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You're not alone if the major criteria in shopping for your new apartment was two little words: "Pets Allowed." Apartments.com's recent survey found that 90 percent of renters own pets—80 percent of whom chose their apartment based on the landlord's pet-friendly policy. If you're apartment-hunting in Chicago you're in luck, check out the pet friendly meter of Chicago apartments at ForRent.com ... It's almost up to 100 percent!
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With so many renters seeking pet-friendly housing, it seems counter-productive that some landlords are still wary of renting to pet owners. The answer may lie in that old saying, "There are three sides to every story—yours, mine, and the truth."
When it comes to renting an apartment with dogs, those three sides are yours, your pup's, and your landlord's. Let's start with the landlord.
Once Burned, Twice Shy
"I've had problem with dog-owning tenants in the past. They let their dogs run unleashed through the walkways, never cleaned up after them, and when they went off to work, the dogs barked all day."
It's your job to assure him you're different. If you can, get references from past landlords. Bring your dog when you view the apartment so he can see your well-behaved pet. Discuss exactly what regulations are in place.
- Is there a limit on the number of pets or their weight?
- Are any breeds banned?
- Where can dogs be walked?
- Is there a fee or damage deposit?
As with any agreement, solidify it in writing. If no list or lease addendum is available, compose your own to be signed by both parties. You might use the policy sheet of the New York City Housing Authority as a model for writing your own.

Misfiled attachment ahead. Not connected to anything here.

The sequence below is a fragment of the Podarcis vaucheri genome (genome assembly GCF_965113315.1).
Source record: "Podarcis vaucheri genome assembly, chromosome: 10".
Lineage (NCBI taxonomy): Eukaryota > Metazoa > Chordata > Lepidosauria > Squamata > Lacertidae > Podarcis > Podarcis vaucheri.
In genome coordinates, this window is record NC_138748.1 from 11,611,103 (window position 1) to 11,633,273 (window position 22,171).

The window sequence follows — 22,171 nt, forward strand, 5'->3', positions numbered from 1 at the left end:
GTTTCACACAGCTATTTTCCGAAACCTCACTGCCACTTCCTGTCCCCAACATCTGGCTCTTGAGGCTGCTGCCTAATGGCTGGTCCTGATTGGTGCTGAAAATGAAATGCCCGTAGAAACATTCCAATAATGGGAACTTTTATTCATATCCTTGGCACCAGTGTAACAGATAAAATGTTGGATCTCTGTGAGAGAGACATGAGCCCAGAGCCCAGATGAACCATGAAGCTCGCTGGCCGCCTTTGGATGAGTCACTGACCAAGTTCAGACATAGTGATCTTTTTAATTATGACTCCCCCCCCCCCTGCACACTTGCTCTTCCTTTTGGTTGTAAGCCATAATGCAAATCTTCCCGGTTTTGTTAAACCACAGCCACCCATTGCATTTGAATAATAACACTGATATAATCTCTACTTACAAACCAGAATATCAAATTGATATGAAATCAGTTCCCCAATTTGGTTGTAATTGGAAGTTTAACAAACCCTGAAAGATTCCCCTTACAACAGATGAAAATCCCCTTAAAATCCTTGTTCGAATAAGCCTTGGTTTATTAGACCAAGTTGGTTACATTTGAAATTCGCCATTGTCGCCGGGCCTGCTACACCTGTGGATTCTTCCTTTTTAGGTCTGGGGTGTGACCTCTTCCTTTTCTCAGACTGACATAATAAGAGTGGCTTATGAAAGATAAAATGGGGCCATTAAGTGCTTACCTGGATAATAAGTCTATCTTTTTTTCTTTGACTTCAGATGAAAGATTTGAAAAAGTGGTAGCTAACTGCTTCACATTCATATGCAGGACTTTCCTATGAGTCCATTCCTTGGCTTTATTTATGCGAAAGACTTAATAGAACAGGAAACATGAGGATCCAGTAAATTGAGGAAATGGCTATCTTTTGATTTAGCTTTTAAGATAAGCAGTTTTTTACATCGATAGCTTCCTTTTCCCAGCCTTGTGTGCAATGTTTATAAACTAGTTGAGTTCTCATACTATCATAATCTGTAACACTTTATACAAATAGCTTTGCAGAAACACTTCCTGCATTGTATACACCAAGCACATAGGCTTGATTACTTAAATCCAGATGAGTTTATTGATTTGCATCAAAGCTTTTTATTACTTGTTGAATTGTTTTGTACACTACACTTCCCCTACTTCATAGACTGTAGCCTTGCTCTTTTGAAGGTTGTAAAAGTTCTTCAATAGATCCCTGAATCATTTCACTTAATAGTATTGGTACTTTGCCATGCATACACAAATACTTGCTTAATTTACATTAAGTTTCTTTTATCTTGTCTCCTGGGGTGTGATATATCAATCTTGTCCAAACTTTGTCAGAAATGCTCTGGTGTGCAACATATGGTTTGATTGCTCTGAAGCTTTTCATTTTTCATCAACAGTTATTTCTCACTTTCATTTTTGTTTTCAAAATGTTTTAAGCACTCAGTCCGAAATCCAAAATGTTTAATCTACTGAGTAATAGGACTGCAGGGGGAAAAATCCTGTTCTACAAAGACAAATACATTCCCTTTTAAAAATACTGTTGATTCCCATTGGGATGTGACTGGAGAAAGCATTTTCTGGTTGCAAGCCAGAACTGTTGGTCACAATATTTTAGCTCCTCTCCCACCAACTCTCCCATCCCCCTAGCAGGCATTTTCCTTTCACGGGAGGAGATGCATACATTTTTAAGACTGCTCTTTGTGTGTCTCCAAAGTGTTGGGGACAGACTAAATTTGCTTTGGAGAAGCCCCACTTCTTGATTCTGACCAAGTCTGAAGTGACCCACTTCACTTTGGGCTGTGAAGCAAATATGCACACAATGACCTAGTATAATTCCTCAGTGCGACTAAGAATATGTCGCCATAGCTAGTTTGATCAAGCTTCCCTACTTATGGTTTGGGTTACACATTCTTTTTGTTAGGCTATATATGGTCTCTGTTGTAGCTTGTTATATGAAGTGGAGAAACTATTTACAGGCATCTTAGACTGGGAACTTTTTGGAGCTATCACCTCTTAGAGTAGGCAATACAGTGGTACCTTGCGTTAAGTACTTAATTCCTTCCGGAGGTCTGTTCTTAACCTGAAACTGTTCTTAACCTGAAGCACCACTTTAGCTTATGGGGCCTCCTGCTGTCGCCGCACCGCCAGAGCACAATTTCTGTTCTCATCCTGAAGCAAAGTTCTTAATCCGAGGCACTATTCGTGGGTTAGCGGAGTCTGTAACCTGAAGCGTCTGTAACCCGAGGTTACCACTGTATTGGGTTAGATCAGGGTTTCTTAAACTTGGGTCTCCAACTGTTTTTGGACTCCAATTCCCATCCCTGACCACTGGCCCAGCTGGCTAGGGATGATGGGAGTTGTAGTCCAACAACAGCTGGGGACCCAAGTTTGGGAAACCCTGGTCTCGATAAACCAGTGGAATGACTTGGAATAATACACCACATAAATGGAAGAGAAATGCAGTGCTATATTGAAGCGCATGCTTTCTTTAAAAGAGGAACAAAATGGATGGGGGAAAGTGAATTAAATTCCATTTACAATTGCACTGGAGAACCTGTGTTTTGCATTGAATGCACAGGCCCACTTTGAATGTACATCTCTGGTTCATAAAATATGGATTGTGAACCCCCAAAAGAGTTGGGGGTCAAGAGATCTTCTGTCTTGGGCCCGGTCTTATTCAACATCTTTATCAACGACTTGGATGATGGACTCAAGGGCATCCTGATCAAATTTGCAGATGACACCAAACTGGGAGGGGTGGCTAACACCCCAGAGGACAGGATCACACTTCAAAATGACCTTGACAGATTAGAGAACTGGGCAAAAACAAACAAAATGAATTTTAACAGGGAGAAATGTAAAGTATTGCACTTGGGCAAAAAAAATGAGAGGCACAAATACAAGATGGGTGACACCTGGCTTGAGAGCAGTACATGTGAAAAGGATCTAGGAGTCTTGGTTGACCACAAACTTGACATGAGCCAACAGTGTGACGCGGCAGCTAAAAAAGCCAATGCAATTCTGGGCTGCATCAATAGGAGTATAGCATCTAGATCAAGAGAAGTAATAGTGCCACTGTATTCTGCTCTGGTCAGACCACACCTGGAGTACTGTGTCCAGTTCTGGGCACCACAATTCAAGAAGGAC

Now for your dog's side of the story:
Empty Paws Are the Devil's Workshop
"I'm a mix of many proud breeds. Throughout the ages, my ancestors spent their day hunting, herding sheep, protecting livestock or property, or ferreting out underground creatures. Now you're expecting good dog behavior of me, but leaving me with nothing to do but twiddle my paws."
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The third side of the story is your side. You want to live here but you're really at your dog's mercy. You do your best by pup so you can keep in the good graces of your landlord. And for this you get up early, very early. Your days of sleeping late are over.
Rise and Shine
A Tired Dog is a Good Dog: You know dogs need a morning walk of at least 30 minutes; energetic dogs like labs and hounds need at least an hour. But you also add a nightcap of Frisbee, fetch, or chasing bubbles. You want to burn up all that energy so he'll sleep most of the day.
A Sound Mind in a Sound Body: You provide mental exercise to occupy him when he wakes from his long nap. That includes rotating his supply of chew toys, and supplementing them with challenging puzzle toys. The ASPCA recommends a KONG stuffed with a treat to reward him for his mental expenditures.
A postscript to the story:
One is The Loneliest Number: If pup is depressed, a pal could perk his spirits. If you're willing to go this route, many landlords limit tenants to one dog but allow one cat in addition. Contrary to the colloquialism "fighting like cats and dogs," some form strong interspecies friendships. The key word is "some." If your dog shows aggression to every cat, chipmunk, or squirrel he encounters, he's not one of the "some."
|Photo by Katlene Niven via Flickr|
However if he only wants to play, there may be a cat for him, just not a kitten or elderly cat. Many shelters have visiting rooms where you, your pup, and a prospective kitty can hold a mutual interview. And when you bring the winning candidate home, assign her a room, and allow at least a two week internship with all communication taking place through a closed door.
For those who choose the kitty route, the American Humane Association has a detailed map to follow.
Remember, millions of dogs get along just fine in apartments. It just means getting into a routine that works for both your and your pet.
Mary Pettaway. Mary is a health-conscious blogger from Texas.